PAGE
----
Uxbridge (population 11,156) was founded in 1727, and, for almost 100 years, its economy was based principally on agriculture. In 1810, however, the course of its history changed dramatically when Uxbridge became the site of one of the first woolen mills in New England. By mid-century, the community had been transformed into an important textile manufacturing center.
The town currently is working to rehabilitate one of the important reminders of that era, the Central/Stanley Woolen Mill, the earliest buildings of which date to the 1850s. It is estimated that adaptive use of the 100,000 square foot structure and half-acre mill yard for retail and recreation uses could draw an estimated 200,000 people annually.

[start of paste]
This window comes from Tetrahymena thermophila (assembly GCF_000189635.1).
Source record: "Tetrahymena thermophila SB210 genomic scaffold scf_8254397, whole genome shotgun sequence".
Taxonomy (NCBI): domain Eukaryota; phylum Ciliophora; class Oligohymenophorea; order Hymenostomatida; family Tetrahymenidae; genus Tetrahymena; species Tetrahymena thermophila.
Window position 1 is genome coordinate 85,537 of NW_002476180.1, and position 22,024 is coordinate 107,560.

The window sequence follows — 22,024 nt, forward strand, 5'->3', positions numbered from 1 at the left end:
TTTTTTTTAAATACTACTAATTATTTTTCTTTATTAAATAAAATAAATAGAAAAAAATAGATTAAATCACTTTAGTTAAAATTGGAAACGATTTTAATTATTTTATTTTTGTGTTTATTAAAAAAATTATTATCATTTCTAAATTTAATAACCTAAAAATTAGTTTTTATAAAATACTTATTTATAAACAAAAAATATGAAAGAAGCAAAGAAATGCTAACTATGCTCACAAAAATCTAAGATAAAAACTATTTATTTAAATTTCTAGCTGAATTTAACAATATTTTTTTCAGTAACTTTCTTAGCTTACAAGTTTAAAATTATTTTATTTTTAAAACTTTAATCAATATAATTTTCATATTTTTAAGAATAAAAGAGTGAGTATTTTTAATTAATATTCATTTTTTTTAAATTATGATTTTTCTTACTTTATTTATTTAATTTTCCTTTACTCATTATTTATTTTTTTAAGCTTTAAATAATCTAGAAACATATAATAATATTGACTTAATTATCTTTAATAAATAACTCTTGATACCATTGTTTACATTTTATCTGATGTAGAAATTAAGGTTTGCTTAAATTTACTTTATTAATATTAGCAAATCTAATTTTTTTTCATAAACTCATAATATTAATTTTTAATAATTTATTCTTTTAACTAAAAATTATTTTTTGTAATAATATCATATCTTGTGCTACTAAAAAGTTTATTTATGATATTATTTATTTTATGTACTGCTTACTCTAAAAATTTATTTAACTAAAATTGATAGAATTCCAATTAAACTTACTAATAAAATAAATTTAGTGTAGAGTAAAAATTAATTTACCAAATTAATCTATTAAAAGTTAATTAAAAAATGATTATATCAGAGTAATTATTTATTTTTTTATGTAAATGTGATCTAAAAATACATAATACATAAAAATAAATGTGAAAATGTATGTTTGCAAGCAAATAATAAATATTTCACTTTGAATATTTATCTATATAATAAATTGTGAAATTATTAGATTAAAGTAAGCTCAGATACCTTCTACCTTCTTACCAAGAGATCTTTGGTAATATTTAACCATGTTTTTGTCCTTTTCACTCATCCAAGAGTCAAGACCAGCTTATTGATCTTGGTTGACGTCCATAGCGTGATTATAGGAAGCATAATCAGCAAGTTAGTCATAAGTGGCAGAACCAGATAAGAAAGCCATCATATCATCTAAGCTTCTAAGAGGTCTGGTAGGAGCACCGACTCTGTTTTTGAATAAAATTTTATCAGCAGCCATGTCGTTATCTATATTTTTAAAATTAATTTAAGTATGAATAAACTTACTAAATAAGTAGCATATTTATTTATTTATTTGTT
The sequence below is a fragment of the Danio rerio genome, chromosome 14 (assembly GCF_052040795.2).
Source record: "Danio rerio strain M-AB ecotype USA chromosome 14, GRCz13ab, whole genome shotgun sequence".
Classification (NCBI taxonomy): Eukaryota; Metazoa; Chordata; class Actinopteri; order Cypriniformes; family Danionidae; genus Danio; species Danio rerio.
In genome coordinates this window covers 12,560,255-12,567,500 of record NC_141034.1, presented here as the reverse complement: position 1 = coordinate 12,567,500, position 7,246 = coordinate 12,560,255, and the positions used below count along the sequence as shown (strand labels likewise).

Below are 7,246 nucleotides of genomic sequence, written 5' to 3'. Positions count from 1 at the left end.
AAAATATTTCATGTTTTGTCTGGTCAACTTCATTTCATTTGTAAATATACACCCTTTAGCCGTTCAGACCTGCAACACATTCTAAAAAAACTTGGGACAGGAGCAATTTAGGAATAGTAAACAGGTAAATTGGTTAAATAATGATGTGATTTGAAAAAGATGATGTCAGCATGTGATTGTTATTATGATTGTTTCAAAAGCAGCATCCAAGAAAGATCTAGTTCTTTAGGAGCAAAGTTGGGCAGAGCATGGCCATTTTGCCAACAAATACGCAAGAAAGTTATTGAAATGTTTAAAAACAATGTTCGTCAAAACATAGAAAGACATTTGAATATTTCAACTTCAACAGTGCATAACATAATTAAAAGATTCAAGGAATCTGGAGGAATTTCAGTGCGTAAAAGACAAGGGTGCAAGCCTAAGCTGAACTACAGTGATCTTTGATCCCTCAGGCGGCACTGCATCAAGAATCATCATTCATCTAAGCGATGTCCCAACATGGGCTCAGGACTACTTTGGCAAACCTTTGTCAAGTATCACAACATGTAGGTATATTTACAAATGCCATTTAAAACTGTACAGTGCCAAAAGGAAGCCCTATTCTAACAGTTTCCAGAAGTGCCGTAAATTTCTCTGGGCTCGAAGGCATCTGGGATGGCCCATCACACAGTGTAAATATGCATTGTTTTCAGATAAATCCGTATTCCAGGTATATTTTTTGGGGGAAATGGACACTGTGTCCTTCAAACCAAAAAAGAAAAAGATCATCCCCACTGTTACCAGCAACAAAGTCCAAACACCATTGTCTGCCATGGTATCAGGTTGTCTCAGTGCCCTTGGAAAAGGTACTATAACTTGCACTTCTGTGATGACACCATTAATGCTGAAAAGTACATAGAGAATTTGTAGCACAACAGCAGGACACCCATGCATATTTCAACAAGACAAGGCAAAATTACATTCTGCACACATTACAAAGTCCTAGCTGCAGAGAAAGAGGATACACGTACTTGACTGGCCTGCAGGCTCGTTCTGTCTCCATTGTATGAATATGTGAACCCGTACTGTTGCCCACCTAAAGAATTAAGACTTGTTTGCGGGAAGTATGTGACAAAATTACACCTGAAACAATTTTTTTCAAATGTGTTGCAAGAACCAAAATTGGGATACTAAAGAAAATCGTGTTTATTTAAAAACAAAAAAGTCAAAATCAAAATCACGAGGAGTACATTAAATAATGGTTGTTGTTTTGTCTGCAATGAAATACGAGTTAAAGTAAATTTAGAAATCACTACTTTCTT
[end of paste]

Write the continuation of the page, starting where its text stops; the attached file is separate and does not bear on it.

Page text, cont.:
The mill complex is only one of a multitude of historic properties in Uxbridge; 375 homes and buildings, plus railroad, canal, and aqueduct structures, have been identified as historically significant by the Massachusetts Historical Commission. Among those open to the public are the Cornet John Farnum House (1710) and River Bend Farm, which now serves as a visitor center for the Blackstone River and Canal Heritage State Park.
Designated a Preserve America Community in June 2004.